Concussions

Concussions are defined as a brain injury that causes the brain to not function properly. This can be caused by a blow to the head, a fall, a car accident, violently shaking of the head, or many other accidents. Concussions are common for people who participate in contact sports, such as football or basketball. Concussions can be very scary for everyone involved; however, people may experience a concussion and not know it. Individuals can sometimes black out, but it is not very common for the victim to lose consciousness. Concussions are the most common brain injury.

Symptoms of a Concussion

Symptoms of a concussion may not be very clear or happen all at once; however, concussions are taken very seriously and should heal properly before returning to the sport or activity wherein the injury occurred. Here are some symptoms to look for if you have experienced a blow to the head or body that may have caused a concussion:

  • Headache or a feeling of pressure in the head
  • Temporary loss of consciousness
  • Confusion or feeling as if in a fog
  • Amnesia surrounding the traumatic event
  • Dizziness or “seeing stars”
  • Ringing in the ears
  • Nausea or vomiting
  • Slurred speech
  • Fatigue

The signs in a child may differ slightly or be harder to interpret because the child may not be able to explain how they are feeling. Here are some non-verbal cues to help you determine if the child has experienced a concussion:

  • Listlessness, tiring easily
  • Irritability, crankiness
  • Change in eating or sleeping patterns
  • Lack of interest in favorite toys
  • Loss of balance, unsteady walking

If anyone is still experiencing any of these symptoms after one to two days after the injury, seek medical attention. If a child is experiencing any of the following symptoms after the injury, immediately seek medical assistance:

  • Vomiting
  • A headache that gets worse over time
  • Changes in his or her behavior, including irritability or fussiness
  • Changes in physical coordination, including stumbling or clumsiness
  • Confusion or disorientation
  • Slurred speech or other changes in speech
  • Vision or eye disturbances, including pupils that are bigger than normal (dilated pupils) or pupils of unequal sizes
  • Changes in breathing pattern
  • Lasting or recurrent dizziness
  • Blood or fluid discharge from the nose or ears
  • Large head bumps or bruises on areas other than the forehead, especially in infants under 12 months of age

Complications from Concussions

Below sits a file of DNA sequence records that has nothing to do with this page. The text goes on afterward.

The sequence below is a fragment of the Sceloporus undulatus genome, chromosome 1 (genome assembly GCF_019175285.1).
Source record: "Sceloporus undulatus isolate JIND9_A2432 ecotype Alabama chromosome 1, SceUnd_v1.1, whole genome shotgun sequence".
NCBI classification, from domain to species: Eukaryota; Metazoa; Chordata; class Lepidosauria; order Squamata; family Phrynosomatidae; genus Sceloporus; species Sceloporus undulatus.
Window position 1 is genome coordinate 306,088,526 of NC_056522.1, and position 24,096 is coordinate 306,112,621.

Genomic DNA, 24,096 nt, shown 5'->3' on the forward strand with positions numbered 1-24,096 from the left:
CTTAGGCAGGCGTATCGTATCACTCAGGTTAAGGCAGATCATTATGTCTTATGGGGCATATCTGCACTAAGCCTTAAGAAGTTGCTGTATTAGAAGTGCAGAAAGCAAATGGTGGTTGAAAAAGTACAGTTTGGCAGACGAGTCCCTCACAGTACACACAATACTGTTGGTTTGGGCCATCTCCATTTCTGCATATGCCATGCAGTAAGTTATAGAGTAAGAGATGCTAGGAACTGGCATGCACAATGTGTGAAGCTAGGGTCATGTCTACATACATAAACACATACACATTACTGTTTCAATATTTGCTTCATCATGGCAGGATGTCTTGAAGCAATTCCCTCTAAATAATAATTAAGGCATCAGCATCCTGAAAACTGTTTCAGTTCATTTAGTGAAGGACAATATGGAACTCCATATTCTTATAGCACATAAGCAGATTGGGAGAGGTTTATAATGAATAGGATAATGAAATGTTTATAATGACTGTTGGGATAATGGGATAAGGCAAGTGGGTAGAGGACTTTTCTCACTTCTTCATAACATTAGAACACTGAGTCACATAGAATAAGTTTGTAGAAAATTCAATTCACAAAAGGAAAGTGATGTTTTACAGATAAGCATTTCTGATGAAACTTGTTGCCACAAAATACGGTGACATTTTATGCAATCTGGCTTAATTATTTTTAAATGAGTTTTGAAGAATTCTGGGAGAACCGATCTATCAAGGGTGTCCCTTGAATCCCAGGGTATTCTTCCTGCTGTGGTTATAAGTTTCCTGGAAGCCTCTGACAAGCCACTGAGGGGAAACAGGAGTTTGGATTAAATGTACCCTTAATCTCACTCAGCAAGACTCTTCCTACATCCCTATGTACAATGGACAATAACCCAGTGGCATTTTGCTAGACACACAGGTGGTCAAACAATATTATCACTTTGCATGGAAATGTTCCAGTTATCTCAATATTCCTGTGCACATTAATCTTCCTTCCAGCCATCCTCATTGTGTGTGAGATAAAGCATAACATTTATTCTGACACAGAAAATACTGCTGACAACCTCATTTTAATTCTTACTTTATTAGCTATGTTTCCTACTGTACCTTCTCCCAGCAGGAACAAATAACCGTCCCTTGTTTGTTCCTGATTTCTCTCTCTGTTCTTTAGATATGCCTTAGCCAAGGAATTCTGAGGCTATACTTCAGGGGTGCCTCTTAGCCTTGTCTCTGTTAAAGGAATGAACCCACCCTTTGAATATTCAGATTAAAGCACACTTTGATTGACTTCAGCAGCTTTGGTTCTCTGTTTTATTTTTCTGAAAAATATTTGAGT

People who have experienced a severe concussion could potentially have complications from the injury. These could include:

  • Epilepsy: Individuals who have had a concussion double their risk of developing epilepsy within the first five years after the injury.
  • Cumulative effects of multiple brain injuries. It has been shown that people who have had multiple concussive brain injuries throughout their lifetime could have lasting, and even progressive, cognitive impairment that limits functional ability.
  • Second Impact Syndrome (SIS): This normally occurs after a person suffers a second concussion and before symptoms from an earlier concussion have subsided. Many times when second impact syndrome occurs it is considered very extreme with a high rate of mortality or disability.

Treatment of Concussions

As mentioned, people who are experiencing symptoms of a concussion should not return to the vigorous activity in which the injury occured until symptoms are no longer present. Rest is the best way to allow the brain to heal from a concussion. In Utah, different school districts have created rules to force coaches to give their athletes the time they need off the field to prevent SIS or further damage to the brain. For children, it is recommended to rest physically and mentally. Parents should not allow them to perform any activity that would require mental concentration or physical exertion. The main point is to rest and give the brain the time it needs to return to normal functioning activity. If you have been have experienced a brain injury due to someone else’s negligence, Christensen & Hymas are able to help you. Call (801)506-0800 for a free consultation today. Our competent lawyers can help you get the compensation you deserve.

Image “Concussion Anatomy” copyright by Max Andrews.

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